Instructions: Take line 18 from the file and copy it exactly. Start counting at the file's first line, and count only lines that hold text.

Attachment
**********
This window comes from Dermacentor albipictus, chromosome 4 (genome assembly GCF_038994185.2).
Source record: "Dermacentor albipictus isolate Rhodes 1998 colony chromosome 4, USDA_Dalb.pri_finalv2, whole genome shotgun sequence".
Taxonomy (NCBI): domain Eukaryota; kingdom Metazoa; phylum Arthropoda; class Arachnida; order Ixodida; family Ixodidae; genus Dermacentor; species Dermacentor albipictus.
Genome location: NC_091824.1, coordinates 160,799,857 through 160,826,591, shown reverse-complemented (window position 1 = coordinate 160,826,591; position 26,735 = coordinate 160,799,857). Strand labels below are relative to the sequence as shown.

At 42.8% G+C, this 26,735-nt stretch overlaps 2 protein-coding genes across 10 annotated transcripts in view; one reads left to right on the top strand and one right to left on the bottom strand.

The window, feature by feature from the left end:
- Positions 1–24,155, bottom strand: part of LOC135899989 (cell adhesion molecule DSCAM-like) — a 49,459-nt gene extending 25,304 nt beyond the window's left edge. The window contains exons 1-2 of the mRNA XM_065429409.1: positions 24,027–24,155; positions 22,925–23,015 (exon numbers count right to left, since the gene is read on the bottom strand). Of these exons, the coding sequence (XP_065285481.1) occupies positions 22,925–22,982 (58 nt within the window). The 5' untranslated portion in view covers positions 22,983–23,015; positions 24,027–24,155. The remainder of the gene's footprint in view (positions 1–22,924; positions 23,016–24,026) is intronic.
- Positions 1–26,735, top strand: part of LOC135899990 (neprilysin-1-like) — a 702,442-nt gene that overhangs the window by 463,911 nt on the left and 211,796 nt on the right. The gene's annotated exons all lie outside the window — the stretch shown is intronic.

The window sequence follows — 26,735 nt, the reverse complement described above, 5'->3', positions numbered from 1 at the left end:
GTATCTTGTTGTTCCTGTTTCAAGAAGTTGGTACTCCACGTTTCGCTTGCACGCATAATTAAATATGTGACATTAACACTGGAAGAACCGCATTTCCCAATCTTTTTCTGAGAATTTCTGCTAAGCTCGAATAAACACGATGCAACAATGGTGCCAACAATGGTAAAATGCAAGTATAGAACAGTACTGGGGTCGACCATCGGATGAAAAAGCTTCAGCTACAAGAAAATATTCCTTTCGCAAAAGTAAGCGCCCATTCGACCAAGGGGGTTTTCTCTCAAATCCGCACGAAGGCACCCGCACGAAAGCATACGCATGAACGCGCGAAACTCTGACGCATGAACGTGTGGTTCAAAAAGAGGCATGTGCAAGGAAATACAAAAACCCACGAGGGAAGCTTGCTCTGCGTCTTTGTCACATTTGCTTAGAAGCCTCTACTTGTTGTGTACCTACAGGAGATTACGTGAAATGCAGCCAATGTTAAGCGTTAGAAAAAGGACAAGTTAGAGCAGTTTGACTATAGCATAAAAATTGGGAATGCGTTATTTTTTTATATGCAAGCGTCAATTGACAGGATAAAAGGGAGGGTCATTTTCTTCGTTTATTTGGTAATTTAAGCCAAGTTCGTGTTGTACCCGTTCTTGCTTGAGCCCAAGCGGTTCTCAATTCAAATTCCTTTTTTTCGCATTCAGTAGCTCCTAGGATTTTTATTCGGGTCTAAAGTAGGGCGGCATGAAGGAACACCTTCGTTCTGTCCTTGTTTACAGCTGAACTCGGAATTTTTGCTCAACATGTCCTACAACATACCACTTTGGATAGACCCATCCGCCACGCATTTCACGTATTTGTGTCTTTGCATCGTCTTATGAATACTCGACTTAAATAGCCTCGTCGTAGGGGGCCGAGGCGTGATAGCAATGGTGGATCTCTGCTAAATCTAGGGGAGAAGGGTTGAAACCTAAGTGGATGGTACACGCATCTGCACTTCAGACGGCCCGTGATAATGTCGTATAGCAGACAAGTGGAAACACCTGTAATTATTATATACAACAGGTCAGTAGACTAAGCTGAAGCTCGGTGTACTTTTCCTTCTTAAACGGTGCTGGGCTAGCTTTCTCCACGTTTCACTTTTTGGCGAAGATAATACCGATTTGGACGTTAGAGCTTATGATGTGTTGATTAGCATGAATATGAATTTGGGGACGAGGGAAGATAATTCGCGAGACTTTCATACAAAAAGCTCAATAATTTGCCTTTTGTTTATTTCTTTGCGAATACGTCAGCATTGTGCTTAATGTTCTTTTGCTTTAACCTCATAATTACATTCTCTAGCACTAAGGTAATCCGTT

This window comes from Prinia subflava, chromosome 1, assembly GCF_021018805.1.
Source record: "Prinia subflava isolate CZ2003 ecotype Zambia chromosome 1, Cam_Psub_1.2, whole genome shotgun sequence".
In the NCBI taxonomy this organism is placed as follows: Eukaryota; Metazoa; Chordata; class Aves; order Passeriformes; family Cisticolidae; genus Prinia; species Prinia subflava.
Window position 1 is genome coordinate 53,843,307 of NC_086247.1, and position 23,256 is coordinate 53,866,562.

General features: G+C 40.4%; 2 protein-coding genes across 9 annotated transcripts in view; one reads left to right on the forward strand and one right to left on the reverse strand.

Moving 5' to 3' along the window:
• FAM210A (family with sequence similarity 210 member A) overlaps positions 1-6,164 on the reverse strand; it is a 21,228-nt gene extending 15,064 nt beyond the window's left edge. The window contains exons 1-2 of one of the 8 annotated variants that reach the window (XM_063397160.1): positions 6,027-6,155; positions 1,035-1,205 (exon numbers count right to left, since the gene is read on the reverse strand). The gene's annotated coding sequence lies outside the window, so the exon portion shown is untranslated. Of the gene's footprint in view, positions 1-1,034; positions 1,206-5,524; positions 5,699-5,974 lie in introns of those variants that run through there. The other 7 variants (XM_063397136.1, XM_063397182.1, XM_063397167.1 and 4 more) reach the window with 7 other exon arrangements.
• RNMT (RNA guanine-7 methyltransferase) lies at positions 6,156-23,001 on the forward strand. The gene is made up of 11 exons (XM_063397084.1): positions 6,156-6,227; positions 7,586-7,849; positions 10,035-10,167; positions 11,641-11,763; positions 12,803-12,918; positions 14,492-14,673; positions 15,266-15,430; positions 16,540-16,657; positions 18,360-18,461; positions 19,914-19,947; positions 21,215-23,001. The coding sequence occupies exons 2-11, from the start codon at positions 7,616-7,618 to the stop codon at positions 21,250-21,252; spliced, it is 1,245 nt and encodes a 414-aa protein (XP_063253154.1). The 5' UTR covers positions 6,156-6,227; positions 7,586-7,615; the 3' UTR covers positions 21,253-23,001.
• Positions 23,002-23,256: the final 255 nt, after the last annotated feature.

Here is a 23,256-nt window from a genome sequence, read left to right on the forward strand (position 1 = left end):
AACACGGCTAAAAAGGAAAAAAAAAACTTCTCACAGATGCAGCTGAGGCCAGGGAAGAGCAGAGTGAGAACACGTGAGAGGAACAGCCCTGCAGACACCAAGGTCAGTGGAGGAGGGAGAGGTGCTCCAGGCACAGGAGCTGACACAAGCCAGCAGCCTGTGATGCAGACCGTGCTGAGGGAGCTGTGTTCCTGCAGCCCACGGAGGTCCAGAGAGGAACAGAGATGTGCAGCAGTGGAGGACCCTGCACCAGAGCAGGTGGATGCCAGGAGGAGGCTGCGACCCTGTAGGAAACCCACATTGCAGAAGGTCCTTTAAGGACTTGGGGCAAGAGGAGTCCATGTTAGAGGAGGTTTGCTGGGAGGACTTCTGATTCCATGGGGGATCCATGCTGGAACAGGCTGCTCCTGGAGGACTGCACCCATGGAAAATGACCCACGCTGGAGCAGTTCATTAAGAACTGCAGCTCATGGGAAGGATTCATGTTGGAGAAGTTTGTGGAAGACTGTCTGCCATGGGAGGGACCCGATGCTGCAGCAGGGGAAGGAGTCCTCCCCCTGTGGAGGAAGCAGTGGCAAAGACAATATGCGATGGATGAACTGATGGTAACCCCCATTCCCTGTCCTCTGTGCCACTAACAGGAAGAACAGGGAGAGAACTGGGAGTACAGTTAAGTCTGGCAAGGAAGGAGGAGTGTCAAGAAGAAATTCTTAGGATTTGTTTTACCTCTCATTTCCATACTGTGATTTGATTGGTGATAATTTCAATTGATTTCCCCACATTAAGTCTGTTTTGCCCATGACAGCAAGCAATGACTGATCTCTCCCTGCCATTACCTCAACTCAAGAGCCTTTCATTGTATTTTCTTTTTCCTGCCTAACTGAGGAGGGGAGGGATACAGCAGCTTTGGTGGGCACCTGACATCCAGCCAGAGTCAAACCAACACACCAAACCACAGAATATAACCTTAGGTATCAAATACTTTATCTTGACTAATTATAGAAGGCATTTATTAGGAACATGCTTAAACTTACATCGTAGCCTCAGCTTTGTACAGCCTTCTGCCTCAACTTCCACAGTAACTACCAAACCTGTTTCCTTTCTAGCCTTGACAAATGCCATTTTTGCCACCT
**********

• RNMT (RNA guanine-7 methyltransferase) lies at positions 6,156-23,001 on the forward strand. The gene is made up of 11 exons (XM_063397084.1): positions 6,156-6,227; positions 7,586-7,849; positions 10,035-10,167; positions 11,641-11,763; positions 12,803-12,918; positions 14,492-14,673; positions 15,266-15,430; positions 16,540-16,657; positions 18,360-18,461; positions 19,914-19,947; positions 21,215-23,001. The coding sequence occupies exons 2-11, from the start codon at positions 7,616-7,618 to the stop codon at positions 21,250-21,252; spliced, it is 1,245 nt and encodes a 414-aa protein (XP_063253154.1). The 5' UTR covers positions 6,156-6,227; positions 7,586-7,615; the 3' UTR covers positions 21,253-23,001.